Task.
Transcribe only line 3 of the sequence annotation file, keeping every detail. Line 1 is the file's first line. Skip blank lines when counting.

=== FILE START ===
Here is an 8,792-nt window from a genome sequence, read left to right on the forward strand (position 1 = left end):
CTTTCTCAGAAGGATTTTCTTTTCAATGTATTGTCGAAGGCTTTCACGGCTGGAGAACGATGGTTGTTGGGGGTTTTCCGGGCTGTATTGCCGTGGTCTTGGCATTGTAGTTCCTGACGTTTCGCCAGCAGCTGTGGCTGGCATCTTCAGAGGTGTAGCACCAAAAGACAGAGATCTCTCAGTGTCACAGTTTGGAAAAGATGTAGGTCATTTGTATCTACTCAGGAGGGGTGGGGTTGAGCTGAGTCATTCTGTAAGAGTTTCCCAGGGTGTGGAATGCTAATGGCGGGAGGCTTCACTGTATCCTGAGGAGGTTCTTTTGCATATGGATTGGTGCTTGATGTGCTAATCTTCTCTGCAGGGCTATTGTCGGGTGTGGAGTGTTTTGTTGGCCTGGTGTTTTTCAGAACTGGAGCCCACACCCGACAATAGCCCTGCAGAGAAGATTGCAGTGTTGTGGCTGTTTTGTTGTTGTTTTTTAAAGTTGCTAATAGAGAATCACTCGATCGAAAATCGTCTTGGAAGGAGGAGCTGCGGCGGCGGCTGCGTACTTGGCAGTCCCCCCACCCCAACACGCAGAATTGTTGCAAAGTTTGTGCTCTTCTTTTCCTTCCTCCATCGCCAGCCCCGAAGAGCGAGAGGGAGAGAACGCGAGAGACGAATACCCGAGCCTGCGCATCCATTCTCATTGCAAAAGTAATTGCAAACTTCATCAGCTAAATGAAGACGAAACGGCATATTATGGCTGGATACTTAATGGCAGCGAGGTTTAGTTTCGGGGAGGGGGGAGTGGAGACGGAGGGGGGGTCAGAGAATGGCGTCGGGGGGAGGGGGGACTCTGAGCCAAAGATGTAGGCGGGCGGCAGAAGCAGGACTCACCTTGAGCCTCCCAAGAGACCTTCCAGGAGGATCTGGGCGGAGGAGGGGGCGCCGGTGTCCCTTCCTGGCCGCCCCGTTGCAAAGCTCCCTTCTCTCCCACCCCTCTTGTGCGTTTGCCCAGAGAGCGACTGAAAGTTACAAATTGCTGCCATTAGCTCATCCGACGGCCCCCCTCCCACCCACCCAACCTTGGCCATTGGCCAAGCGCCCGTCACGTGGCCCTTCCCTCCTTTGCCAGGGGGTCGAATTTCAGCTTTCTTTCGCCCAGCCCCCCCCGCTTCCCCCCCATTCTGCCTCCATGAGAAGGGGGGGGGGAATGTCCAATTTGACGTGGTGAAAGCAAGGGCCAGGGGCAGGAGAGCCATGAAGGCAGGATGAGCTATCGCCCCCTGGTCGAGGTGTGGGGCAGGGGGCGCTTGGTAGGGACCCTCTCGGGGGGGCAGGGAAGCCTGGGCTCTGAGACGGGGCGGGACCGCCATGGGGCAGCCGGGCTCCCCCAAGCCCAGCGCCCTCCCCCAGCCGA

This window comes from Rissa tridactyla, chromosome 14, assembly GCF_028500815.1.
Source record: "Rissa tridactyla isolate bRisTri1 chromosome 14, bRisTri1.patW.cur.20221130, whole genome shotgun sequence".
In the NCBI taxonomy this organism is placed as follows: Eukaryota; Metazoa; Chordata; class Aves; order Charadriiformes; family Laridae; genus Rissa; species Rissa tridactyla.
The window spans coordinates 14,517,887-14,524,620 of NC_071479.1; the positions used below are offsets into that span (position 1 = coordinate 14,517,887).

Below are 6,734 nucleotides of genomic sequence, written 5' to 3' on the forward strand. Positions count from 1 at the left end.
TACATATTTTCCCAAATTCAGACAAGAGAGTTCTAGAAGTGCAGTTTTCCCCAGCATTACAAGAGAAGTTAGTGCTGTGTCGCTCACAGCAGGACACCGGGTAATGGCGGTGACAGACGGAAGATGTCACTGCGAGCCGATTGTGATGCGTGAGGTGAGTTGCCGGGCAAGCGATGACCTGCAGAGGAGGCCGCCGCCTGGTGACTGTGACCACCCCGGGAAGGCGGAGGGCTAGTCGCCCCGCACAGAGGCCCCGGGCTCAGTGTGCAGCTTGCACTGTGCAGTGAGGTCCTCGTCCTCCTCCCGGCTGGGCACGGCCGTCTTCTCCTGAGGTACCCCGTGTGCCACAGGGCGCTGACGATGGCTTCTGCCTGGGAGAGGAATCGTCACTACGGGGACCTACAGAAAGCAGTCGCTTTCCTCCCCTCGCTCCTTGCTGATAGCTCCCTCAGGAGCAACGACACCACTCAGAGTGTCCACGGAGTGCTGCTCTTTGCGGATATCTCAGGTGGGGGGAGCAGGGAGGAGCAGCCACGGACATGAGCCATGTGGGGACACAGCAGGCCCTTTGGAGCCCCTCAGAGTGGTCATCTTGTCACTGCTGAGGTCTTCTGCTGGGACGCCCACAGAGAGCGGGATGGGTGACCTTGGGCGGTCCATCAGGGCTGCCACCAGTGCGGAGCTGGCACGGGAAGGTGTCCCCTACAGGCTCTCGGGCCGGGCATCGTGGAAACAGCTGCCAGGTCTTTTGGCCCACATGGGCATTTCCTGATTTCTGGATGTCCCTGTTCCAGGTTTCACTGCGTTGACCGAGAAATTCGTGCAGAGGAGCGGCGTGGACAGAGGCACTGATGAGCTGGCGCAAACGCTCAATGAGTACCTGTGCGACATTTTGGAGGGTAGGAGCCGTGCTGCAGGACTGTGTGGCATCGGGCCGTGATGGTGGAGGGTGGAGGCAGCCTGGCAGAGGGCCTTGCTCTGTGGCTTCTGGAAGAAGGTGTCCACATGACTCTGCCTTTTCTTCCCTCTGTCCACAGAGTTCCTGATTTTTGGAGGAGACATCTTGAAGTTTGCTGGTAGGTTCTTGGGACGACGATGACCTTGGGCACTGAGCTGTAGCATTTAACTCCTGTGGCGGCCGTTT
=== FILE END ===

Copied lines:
This window comes from Rissa tridactyla, chromosome 14, assembly GCF_028500815.1.